People lined up outside of the Supreme Court on Feb.19 to view the casket of Justice Antonin Scalia lie in repose and pay their respects. (Reuters)

U.S. Supreme Court Justice Antonin Scalia was polarizing in life, with his conservative views both lionized and reviled. And the response to a memorial announcement following his death this weekend was striking: It touched off a sweeping debate within Georgetown University Law School that has been both scathing and eloquent, intimate and dismissive — one that questioned not only Scalia’s legacy but whether academia had tilted so far to the left politically that norms of civil discourse had been upended.

One professor argued against the very idea of the campus community mourning the death of Scalia, one of the university’s most prominent alumni.

“I imagine many other faculty, students and staff, particularly people of color, women and sexual minorities, cringed at headline and at the unmitigated praise with which the press release described a jurist that many of us believe was a defender of privilege, oppression and bigotry, one whose intellectual positions were not brilliant but simplistic and formalistic,” Professor Gary Peller, a graduate of Harvard Law School, wrote to the campus community.

That prompted a response from two professors who admired Scalia; they reacted with shock to the email, which they characterized as saying, “in effect, your hero was a stupid bigot and we are not sad that he is dead.”

Antonin Scalia died on Saturday, Feb. 13. Here's a look back on his tenure, his judicial philosophy and the legacy he leaves behind. (Monica Akhtar,Natalie Jennings/The Washington Post)

 

Professors Randy Barnett, also a graduate of Harvard Law School, and Nick Rosenkranz responded with personal grief. They also wrote:

…The problem is that the center of gravity of legal academia is so far to the left edge of the political spectrum that some have lost the ability to tell the difference.  Only on a faculty with just two identifiably right-of-center professors out of 125, could a professor harbor such vitriol for a conservative Justice that even Justice Ginsburg adored.  Only on a faculty this unbalanced could a professor willfully or knowingly choose to “hurt … those with affection for J. Scalia,” including countless students, just days after the Justice’s death.  If more of us were here, the impropriety of this act would have been far more obvious, but also less threatening to our students.

To suggest the appropriate response, each of us independently offered the following analogy:  What would be the reaction if either of us had sent a similarly-worded email to the entire student body, in violation of Georgetown email policy, upon the death of Justice Thurgood Marshall — saying that he was a bigot, and his “intellectual positions were not brilliant but simplistic”?  Is there any doubt that the Georgetown reaction would justly be swift, dramatic, and severe?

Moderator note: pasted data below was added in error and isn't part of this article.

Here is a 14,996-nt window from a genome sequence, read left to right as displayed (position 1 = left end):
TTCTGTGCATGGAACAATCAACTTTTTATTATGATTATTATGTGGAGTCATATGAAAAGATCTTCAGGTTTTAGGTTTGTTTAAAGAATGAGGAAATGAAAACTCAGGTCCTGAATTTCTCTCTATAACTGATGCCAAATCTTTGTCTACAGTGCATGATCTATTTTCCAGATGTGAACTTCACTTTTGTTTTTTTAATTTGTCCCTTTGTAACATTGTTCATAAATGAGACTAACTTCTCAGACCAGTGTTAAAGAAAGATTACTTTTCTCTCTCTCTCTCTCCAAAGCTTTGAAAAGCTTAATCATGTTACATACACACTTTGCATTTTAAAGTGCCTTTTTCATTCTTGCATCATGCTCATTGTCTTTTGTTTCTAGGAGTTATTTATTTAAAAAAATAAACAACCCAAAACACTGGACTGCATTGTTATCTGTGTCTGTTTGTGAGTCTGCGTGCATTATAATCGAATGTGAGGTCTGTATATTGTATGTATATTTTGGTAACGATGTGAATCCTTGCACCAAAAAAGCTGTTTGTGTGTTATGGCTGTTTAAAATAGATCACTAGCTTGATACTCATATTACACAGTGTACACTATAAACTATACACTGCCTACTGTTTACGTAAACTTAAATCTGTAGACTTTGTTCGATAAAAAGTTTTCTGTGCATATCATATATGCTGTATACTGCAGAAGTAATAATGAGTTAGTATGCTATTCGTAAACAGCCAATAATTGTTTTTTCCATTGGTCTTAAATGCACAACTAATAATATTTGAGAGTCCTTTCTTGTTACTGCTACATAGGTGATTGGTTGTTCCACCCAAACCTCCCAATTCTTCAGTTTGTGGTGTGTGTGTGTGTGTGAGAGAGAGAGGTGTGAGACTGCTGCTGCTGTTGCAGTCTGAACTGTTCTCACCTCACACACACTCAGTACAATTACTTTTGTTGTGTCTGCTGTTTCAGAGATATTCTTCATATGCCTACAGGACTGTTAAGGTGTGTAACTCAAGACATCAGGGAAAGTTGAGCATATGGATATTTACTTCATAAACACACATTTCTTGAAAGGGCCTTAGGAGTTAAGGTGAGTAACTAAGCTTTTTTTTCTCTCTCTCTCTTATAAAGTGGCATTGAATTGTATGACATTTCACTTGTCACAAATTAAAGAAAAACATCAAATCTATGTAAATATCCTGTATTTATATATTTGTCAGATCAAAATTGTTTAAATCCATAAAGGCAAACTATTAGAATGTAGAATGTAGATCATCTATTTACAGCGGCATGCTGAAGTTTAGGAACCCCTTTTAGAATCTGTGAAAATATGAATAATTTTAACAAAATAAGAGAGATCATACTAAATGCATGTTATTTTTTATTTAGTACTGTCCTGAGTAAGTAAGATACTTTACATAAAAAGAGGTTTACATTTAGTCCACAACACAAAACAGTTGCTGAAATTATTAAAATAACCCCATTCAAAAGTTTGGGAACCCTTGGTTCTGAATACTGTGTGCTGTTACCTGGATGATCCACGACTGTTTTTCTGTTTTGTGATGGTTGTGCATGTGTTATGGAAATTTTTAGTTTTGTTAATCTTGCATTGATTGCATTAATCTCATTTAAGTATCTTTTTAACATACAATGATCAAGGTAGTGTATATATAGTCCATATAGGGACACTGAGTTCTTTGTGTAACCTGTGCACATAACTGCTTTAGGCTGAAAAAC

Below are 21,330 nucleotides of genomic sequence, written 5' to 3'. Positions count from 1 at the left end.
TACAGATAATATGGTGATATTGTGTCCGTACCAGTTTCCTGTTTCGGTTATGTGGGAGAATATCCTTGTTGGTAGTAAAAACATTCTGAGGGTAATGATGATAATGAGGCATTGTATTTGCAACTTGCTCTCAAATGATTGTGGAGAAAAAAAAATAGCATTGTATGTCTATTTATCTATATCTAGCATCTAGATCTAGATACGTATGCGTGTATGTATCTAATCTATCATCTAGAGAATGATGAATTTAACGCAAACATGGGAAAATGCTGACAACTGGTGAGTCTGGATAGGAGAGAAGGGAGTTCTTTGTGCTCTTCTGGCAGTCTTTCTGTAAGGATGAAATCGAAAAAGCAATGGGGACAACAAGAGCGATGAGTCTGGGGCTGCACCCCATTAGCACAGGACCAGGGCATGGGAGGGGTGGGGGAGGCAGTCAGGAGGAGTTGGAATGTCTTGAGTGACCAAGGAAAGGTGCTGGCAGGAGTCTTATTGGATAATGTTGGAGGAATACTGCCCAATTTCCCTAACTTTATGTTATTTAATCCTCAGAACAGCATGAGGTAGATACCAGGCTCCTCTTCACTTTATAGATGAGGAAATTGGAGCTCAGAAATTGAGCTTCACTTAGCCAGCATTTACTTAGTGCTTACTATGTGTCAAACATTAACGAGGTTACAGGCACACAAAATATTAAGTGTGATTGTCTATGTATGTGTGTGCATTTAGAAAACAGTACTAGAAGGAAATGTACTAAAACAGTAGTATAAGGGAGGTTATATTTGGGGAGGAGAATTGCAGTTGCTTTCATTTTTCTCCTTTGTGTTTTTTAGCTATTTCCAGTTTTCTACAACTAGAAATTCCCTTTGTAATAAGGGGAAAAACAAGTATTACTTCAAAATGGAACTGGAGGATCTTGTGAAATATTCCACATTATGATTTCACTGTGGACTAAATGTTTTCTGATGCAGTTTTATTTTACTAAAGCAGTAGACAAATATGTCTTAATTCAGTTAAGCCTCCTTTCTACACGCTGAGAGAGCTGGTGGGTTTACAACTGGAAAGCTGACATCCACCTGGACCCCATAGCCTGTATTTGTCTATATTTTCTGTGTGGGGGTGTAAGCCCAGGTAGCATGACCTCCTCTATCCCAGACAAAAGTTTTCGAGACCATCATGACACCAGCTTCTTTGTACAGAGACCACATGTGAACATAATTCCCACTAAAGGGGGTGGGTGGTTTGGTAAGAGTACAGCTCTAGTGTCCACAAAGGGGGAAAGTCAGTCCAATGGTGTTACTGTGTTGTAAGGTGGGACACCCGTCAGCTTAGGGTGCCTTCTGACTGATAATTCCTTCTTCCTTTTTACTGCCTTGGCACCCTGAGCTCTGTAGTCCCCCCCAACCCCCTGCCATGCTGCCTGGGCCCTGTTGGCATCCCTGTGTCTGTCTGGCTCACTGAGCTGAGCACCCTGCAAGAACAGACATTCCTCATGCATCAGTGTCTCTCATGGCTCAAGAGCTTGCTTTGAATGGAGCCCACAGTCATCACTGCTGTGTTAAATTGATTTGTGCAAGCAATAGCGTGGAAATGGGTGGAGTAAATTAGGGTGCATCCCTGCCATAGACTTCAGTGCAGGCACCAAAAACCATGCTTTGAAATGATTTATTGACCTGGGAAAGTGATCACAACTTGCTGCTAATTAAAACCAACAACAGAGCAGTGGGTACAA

A spokesperson for the law school said it had no further comment to add beyond the emails.

The exchange began with a public statement about Scalia, who earned a bachelor’s degree in history from Georgetown in 1957, graduating summa cum laude:

February 13, 2016 — Georgetown Law mourns the loss of U.S. Supreme Court Justice Antonin Scalia (C’57), who died in Texas at the age of 79. “Scalia was a giant in the history of the law, a brilliant jurist whose opinions and scholarship profoundly transformed the law,” said Dean William M. Treanor in a statement.

“Like countless academics, I learned a great deal from his opinions and his scholarship. In the history of the Court, few Justices have had such influence on the way in which the law is understood. On a personal level, I am deeply grateful for his remarkably generous involvement with our community, including his frequent appearances in classes and his memorable lecture to our first year students this past November.”

Justice Scalia most recently visited the Law Center on November 16, when he delivered a 20-minute talk on education to the first-year class. His talk was followed by more than 30 minutes of responses to written student questions. How much influence do Scalia’s law clerks have on his opinions? “More than my colleagues,” the justice replied, to great laughter.

“The justice offered first-year students his insights and guidance, and he stayed with the students long after the lecture was over,” Treanor said. “He cared passionately about the profession, about the law and about the future, and the students who were fortunate enough to hear him will never forget the experience. We will all miss him.”

Louis Michael Seidman, a professor of constitutional law and a graduate of Harvard Law, wrote to the dean and faculty: “Our norms of civility preclude criticizing public figures immediately after their death.  For now, then, all I’ll say is that I disagree with these sentiments and that expressions attributed to the ‘Georgetown Community’ in the press release issued this evening do not reflect the views of the entire community…”

On Friday morning, Seidman said that he feels it is too soon to be critical of Scalia. “Death is just this amazing, terrifying thing, that someone is here and then they’re gone. I understand the need to contemplate the awesomeness of that and to mourn. I did not and I’m not going to talk about my views of his career,” at this time, he said.